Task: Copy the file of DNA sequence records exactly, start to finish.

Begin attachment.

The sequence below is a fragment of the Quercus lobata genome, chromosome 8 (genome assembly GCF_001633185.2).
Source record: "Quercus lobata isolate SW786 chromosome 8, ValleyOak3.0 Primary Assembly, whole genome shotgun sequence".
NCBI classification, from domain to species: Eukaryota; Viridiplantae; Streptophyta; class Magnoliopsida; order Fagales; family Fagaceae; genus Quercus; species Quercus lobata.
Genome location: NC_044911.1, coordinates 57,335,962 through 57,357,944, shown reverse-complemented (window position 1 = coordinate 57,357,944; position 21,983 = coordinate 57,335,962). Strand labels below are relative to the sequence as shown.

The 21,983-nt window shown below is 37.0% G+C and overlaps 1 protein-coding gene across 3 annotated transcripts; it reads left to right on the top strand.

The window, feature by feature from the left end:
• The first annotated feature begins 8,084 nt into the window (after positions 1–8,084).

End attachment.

The sequence below is a fragment of the Quercus lobata genome, chromosome 8 (genome assembly GCF_001633185.2).
Source record: "Quercus lobata isolate SW786 chromosome 8, ValleyOak3.0 Primary Assembly, whole genome shotgun sequence".
NCBI classification, from domain to species: Eukaryota; Viridiplantae; Streptophyta; class Magnoliopsida; order Fagales; family Fagaceae; genus Quercus; species Quercus lobata.
Genome location: NC_044911.1, coordinates 57,335,962 through 57,357,944, shown reverse-complemented (window position 1 = coordinate 57,357,944; position 21,983 = coordinate 57,335,962). Strand labels below are relative to the sequence as shown.

The 21,983-nt window shown below is 37.0% G+C and overlaps 1 protein-coding gene across 3 annotated transcripts; it reads left to right on the top strand.

The window, feature by feature from the left end:
• The first annotated feature begins 8,084 nt into the window (after positions 1–8,084).